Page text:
jjmpeg - why java?
As a follow-up to the post about using Java and JNI to access ffmpeg, perhaps the more fundamental query is - why use Java in the first place? After all, Java is slow and crappy and nobody uses it anyway and isn't .NET the way to go and all that?
I used to write Amiga BOOPSI classes in assembler for fuck's sake, so why am I now using Java?
For starters Java is not slow - although as with any language you can (un)intentionally make it slower than necessary. Compared to similar systems with the same application support it isn't bulky; at run-time or on disk. The JVM is mature and stable and the garbage collection is reliable and fast.
Machines are also not slow these days - in-fact they are so fast most of the processing power is wasted much of the time. Likewise for memory. Wasted processing cycles and wasted memory bytes are actually an inefficiency, not necessarily something to chime about. I am no longer developing applications for a 1MB system running a multitasking GUI. Nobody is.
I still enjoy writing C, and I am still concerned with performance and efficiency, but I have been using Java for a few years now and am very happy with it - and I continue to be further pleasantly surprised from time to time. I find it puzzling that far more desktop software isn't written using Java - in my experience it compares well in all the important categories and is generally easier to develop for.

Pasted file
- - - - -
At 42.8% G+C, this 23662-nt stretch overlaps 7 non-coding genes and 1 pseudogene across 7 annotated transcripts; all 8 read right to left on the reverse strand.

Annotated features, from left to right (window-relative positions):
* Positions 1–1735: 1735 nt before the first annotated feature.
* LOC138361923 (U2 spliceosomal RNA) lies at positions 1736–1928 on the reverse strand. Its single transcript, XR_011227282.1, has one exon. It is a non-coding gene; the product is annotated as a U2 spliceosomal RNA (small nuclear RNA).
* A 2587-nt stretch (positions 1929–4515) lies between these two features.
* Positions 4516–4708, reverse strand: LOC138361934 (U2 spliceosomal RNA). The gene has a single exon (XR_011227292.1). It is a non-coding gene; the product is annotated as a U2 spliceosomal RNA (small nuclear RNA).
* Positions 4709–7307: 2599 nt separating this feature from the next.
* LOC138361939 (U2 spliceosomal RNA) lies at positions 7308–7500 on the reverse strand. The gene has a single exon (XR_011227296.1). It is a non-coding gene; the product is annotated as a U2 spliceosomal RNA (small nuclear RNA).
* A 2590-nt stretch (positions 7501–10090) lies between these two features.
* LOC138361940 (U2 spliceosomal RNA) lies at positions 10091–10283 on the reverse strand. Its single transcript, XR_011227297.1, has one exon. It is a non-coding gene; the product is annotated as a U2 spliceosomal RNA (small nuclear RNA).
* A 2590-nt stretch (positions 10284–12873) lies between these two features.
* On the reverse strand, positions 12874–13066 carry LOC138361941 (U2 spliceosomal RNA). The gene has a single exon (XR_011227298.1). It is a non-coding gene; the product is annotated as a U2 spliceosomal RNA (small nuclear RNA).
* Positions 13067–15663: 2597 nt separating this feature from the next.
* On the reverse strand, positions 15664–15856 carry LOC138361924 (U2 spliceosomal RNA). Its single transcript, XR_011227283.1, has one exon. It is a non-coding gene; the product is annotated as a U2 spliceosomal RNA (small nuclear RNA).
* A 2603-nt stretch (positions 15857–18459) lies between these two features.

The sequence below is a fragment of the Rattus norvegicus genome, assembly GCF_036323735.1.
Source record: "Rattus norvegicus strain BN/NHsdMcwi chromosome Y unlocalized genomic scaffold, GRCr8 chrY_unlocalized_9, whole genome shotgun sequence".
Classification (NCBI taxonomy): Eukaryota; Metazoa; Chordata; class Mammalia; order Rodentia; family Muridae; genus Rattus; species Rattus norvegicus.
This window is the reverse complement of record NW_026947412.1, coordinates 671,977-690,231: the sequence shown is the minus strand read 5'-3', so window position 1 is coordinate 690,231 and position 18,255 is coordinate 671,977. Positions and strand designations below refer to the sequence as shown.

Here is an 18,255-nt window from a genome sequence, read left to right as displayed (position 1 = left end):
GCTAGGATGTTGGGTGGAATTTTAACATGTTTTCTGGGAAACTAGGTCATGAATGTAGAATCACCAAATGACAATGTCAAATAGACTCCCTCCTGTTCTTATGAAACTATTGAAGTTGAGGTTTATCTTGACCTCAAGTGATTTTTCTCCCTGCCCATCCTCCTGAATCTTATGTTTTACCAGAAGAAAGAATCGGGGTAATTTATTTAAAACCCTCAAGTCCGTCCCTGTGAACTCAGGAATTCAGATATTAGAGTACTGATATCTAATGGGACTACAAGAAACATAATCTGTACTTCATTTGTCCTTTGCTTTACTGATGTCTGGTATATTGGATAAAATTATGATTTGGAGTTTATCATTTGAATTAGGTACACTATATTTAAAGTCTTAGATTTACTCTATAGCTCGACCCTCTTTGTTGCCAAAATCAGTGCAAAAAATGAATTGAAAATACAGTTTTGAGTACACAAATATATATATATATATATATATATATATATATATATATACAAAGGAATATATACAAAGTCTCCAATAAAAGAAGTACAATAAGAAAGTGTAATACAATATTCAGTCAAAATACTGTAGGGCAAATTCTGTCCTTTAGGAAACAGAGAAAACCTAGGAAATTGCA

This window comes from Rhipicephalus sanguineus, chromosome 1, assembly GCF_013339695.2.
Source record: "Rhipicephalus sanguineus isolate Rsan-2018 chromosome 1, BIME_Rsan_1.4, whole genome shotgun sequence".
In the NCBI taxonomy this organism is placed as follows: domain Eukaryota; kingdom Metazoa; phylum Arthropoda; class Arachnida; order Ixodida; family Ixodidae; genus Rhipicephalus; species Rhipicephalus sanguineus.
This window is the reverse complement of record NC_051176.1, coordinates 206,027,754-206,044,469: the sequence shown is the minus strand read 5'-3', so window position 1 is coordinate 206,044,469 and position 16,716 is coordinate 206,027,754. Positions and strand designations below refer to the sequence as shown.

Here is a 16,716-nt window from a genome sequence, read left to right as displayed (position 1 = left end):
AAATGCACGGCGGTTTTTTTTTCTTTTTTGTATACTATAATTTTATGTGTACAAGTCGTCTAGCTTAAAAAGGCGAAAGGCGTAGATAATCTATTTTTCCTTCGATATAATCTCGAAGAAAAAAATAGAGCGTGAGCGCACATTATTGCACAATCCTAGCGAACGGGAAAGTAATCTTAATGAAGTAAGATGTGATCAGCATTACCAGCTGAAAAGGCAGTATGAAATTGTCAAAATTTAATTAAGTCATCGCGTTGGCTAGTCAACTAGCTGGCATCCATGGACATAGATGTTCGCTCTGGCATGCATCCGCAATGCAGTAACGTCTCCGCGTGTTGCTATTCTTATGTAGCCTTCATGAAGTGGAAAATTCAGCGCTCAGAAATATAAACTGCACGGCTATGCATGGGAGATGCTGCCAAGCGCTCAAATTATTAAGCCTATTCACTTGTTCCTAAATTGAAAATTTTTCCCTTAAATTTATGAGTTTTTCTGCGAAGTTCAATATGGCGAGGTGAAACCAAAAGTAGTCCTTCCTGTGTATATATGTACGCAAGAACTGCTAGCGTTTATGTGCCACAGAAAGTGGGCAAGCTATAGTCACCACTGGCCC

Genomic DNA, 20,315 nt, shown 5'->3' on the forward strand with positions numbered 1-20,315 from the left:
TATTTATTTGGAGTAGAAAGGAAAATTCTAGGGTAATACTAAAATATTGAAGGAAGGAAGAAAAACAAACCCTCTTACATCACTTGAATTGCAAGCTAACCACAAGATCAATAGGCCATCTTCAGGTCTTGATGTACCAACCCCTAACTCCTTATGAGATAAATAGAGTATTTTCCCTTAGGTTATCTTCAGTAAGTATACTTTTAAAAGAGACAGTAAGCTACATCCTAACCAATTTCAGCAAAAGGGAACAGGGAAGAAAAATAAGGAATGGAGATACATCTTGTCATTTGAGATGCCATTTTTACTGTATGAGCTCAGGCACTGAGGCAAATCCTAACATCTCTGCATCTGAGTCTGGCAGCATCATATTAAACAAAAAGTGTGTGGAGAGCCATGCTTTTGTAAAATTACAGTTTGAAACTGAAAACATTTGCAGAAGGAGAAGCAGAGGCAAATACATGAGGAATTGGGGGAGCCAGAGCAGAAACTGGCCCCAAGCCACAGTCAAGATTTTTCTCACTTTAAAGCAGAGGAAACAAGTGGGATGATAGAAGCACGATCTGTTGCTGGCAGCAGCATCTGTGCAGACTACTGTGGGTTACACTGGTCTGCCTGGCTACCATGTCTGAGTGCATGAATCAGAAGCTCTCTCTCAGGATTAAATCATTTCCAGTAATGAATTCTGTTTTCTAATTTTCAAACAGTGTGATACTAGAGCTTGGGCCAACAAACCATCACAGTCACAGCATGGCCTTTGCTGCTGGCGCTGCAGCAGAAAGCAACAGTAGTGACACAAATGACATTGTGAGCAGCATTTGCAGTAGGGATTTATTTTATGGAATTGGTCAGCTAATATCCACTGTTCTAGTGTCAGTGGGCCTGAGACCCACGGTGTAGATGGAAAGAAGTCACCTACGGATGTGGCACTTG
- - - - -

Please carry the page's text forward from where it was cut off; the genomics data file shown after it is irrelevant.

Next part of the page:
For example, performance is usually within a few % of C for normal scalar, single-threaded C. Most programmers don't seem capable of going beyond that type of code anyway - and those that are will find JNI a piece of piss. It will probably require twice as much memory - but this is simply an artefact of the use of a decently fast garbage collector - nothing comes completely free, but with memory expanding so much in recent years this is about the cheapest cost you could imagine for the huge benefit it provides. And I don't just mean no longer needing to track which pointers to free - I never found that particularly onerous although many people are unable to grok it - the GC is also a very fast memory allocator as well. No need for pool or slice allocators and the whatnot.
By the time you add all of the features of a basic JVM runtime to C (or anything else), you have something like GNOME or KDE which are not very small at all, have large memory footprints themselves, and are still not as easy to work with (speaking of GNOME as of some time ago at least, I haven't tried KDE and in any event loathe C++ so am not about to).
Of course, python (or ruby) seem to be the flavour of the month at the moment, but they have their own issues. Usually they are just ugly front-ends to some C libraries or commands and they have the same problems that tcl/tk scripts had - a specific version dependency, ugly gui's, and meaningless error messages from their inevitable crashes. And for all that they're not particularly robust, nor provide a particularly compact memory footprint.